The website FiveThirtyEight noted earlier this year that midterm elections have historically been rough for whichever party controls the White House.
Yet things are starting to look particularly bad for President Joe Biden and his congressional allies, with evidence suggesting that they’ll face a nightmare scenario come November.
“Red tsunami” could be on the way
That was the argument put forward by Axios writers Alexi McCammond and Sophia Cai in an article published this past weekend.
They pointed to a new prediction from Cook Political Report which states that Republicans are poised to gain anywhere between 20 to 35 seats.
That figure came after Cook updated an earlier prediction by recategorizing 10 more seats as being likely GOP pick-ups. What’s more, 35 House districts that are currently represented by Democrats are now considered to be toss-ups.
“The midterm outlook for House Democrats is so bleak that even members in districts President Biden won by 10 to 15 points are in danger of losing their seats, according to election experts,” McCammond and Cai wrote.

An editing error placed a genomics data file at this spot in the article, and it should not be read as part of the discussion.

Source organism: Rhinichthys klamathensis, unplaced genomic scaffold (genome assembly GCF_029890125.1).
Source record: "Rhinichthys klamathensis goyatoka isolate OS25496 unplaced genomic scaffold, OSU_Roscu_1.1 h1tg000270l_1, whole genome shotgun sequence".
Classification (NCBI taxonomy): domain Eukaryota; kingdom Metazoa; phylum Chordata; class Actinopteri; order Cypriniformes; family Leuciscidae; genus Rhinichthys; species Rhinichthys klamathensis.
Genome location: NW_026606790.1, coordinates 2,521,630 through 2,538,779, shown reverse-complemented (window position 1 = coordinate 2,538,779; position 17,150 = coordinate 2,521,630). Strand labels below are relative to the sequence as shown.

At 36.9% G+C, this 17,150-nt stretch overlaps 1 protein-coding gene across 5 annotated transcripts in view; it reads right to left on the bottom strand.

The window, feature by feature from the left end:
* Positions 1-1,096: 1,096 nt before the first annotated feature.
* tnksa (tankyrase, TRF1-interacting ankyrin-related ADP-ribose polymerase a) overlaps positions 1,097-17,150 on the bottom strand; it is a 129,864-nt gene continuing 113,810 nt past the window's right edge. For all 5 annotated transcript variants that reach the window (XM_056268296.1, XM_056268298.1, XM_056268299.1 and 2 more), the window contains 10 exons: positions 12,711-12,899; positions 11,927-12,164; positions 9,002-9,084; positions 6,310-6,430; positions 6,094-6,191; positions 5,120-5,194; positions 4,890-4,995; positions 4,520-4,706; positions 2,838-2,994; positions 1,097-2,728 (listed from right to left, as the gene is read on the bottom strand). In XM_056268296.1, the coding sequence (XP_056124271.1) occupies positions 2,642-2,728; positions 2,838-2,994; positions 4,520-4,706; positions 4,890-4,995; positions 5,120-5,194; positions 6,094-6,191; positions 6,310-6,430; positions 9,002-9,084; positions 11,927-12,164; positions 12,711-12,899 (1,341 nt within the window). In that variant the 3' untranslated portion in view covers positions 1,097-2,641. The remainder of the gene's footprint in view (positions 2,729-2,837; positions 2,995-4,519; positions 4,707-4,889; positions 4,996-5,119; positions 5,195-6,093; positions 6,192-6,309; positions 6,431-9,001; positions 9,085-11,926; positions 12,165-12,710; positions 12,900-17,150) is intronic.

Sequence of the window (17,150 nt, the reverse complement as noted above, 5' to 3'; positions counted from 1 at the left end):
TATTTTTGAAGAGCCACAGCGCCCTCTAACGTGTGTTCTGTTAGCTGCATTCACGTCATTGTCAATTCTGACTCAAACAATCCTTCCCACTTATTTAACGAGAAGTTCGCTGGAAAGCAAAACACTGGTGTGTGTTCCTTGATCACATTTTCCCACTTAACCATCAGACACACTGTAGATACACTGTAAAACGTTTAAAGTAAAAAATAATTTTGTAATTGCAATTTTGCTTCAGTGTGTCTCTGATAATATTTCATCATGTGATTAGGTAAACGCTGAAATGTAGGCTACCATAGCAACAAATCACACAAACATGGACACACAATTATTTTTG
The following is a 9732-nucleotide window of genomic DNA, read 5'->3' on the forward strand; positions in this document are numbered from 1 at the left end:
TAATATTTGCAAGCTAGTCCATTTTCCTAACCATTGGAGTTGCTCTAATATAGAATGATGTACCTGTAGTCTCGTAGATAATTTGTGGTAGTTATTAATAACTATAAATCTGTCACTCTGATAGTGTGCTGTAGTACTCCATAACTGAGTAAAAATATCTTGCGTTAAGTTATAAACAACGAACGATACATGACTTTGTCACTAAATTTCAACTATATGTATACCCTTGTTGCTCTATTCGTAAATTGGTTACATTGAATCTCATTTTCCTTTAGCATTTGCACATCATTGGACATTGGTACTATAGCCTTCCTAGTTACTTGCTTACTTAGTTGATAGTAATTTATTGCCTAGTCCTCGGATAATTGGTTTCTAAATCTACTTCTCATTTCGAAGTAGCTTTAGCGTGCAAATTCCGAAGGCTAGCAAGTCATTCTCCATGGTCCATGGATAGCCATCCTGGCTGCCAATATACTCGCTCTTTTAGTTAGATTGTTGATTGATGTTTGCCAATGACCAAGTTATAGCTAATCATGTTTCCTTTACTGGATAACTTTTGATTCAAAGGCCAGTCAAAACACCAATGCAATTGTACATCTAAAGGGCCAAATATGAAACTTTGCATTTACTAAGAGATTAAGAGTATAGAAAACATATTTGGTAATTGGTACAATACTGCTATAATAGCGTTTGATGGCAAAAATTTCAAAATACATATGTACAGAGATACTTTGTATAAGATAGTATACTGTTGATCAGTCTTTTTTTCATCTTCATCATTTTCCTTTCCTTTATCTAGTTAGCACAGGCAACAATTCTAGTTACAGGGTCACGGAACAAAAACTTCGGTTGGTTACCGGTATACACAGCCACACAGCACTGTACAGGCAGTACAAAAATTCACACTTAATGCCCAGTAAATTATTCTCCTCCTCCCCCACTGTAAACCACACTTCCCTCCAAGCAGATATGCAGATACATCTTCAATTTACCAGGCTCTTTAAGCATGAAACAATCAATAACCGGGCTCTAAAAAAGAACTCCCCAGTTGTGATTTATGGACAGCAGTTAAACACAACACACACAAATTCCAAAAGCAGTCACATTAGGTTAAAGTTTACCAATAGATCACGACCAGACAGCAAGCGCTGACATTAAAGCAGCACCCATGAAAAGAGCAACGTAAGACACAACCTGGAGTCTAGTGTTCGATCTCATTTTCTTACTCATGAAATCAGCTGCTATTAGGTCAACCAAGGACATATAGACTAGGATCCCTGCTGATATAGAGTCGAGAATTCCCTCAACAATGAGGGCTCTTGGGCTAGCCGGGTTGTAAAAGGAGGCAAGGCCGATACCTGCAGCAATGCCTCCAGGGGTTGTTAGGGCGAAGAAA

Day-to-day economic concerns appear to trump other issues
Hot Air contributor John Sexton took note of the new forecast as well, insisting that a “red tsunami” could be in the works.
What’s more, Sexton pointed out that the revised numbers came after Politico published a leaked draft opinion showing the Supreme Court is intent on overturning Roe v. Wade,
“If Democrats were hoping to see a big shift back in their direction based on that, it doesn’t seem to be happening,” he remarked, adding that their new push for gun control doesn’t appear to be making a dent either.
According to Sexton, voters are much more concerned with day-to-day economic issues such as the price of filling their tanks.
“Here where I live in California the average gas price is now above $6 per gallon for regular, the highest average in the country,” he said.
“People may have strong feelings about other issues but when they are paying $500 a month for gas just to get to work, I feel pretty confident that’s going to be the top issue in the coming election,” Sexton concluded.